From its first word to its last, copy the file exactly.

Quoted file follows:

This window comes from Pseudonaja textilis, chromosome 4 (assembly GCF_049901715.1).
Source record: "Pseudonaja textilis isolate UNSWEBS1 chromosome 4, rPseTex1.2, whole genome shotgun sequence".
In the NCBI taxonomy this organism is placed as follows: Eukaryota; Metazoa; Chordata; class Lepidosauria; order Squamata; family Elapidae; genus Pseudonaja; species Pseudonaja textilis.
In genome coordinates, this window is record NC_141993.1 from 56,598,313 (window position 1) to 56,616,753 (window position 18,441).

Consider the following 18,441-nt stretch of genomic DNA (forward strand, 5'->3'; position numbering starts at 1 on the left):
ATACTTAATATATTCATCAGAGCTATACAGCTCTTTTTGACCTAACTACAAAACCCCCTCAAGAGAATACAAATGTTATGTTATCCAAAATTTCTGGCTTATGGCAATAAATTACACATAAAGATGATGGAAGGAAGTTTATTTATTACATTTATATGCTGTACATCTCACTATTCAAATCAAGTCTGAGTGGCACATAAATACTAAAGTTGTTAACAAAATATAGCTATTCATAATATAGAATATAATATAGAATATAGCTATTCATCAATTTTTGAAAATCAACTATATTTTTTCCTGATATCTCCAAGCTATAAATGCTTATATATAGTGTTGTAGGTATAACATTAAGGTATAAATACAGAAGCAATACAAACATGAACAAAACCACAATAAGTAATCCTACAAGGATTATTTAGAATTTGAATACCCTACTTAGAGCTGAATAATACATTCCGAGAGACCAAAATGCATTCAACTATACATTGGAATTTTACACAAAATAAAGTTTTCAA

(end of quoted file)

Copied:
This window comes from Pseudonaja textilis, chromosome 4 (assembly GCF_049901715.1).
Source record: "Pseudonaja textilis isolate UNSWEBS1 chromosome 4, rPseTex1.2, whole genome shotgun sequence".
In the NCBI taxonomy this organism is placed as follows: Eukaryota; Metazoa; Chordata; class Lepidosauria; order Squamata; family Elapidae; genus Pseudonaja; species Pseudonaja textilis.
In genome coordinates, this window is record NC_141993.1 from 56,598,313 (window position 1) to 56,616,753 (window position 18,441).

Consider the following 18,441-nt stretch of genomic DNA (forward strand, 5'->3'; position numbering starts at 1 on the left):
ATACTTAATATATTCATCAGAGCTATACAGCTCTTTTTGACCTAACTACAAAACCCCCTCAAGAGAATACAAATGTTATGTTATCCAAAATTTCTGGCTTATGGCAATAAATTACACATAAAGATGATGGAAGGAAGTTTATTTATTACATTTATATGCTGTACATCTCACTATTCAAATCAAGTCTGAGTGGCACATAAATACTAAAGTTGTTAACAAAATATAGCTATTCATAATATAGAATATAATATAGAATATAGCTATTCATCAATTTTTGAAAATCAACTATATTTTTTCCTGATATCTCCAAGCTATAAATGCTTATATATAGTGTTGTAGGTATAACATTAAGGTATAAATACAGAAGCAATACAAACATGAACAAAACCACAATAAGTAATCCTACAAGGATTATTTAGAATTTGAATACCCTACTTAGAGCTGAATAATACATTCCGAGAGACCAAAATGCATTCAACTATACATTGGAATTTTACACAAAATAAAGTTTTCAA